By: Kristen Yarker
Whether it is for daycare, preschool or kindergarten, packing lunches can be stressful.
Parents often ask me for help in planning lunches and snacks for their kids. Especially their picky eaters. They know that they’re stuck in a rut. But they don’t know how to get out of it while still making sure that their fussy eaters will eat something.
Here’s what I recommend:
Buy a lunchbox with separate sections
Often called “bento-style”, these help little ones feel in control of their lunch because all the foods are kept separate, yet they can see everything that’s available for them.
Include challenging foods in packed lunches
A “challenging food” is either a new food or one that your child has seen many times but refuses to eat. Now take note that I’m not saying to pack a lunch that only includes challenging foods. That’s just plain mean. What I’m saying is to frequently (not necessarily every day) pack one challenging food along with your child’s favourites. Perhaps the challenging food is a new raw veggie or fruit. Or perhaps it’s serving their favourite sandwich in a wrap instead of the usual bread.
Why does this work? For several reasons:
– For many kids, picky eating stems from being afraid of the food. The first step to getting these kids to try new foods on their own is to have them become accustomed to seeing a new food in front of them. It’s the first baby step in overcoming their fear. By frequently presenting a new food, they become accustomed to the food’s presence. Thus they become more confident. Eventually that confidence, along with their desire to grow up, is what motivates them to try new foods.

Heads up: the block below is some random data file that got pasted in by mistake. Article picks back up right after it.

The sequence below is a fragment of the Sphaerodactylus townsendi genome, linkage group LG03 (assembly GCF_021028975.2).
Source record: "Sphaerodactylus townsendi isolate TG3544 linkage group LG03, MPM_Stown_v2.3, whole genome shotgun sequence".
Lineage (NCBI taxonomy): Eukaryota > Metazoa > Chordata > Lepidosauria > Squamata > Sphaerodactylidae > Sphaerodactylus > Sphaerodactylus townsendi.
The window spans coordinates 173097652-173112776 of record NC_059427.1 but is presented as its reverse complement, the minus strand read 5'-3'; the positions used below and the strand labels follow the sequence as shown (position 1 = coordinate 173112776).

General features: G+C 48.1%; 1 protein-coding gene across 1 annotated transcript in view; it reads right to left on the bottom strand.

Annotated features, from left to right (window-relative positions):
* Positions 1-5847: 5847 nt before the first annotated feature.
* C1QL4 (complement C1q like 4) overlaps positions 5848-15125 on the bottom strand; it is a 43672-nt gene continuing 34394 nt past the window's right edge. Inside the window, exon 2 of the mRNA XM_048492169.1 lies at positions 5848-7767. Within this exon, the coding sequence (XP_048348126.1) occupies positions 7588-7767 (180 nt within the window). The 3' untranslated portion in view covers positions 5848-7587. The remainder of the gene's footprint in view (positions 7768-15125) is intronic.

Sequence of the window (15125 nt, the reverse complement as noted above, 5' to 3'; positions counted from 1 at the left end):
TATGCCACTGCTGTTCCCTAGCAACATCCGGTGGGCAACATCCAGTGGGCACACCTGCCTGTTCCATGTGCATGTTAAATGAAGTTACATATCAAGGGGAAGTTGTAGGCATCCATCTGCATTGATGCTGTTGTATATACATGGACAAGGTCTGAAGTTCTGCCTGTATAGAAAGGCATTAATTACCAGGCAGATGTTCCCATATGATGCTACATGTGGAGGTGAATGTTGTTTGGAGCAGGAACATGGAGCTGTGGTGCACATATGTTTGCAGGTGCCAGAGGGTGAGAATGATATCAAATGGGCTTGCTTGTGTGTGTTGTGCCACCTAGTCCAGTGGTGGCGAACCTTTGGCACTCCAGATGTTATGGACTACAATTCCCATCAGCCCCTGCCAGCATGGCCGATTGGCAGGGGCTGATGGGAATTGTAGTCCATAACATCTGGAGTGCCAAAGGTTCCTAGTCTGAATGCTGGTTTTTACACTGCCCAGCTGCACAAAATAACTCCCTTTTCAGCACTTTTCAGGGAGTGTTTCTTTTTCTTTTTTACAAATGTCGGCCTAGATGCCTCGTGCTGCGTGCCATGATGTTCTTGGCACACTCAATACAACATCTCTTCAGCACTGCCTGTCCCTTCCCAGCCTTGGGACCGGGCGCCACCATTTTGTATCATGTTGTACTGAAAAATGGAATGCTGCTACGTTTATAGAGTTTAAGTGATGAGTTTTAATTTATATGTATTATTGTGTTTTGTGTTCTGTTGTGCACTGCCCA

– The “bento-box” style lunch kits make it easy to include a challenging food because the challenging food won’t touch your child’s favourites. Because we all know that touching would be horrible (groan)!
– You don’t have to watch your child not eat a food. Often, picky eaters stay longer in this stage than necessary because it’s become the family routine – you make a dish, you ask your child to try it, and they refuse. Day after day. By presenting the challenging foods at lunch you’ve broken the routine. And so your child has the opportunity to take on a new persona – i.e. the child who tries new foods.
Visit Kristen at kristenyarker.com/101snacks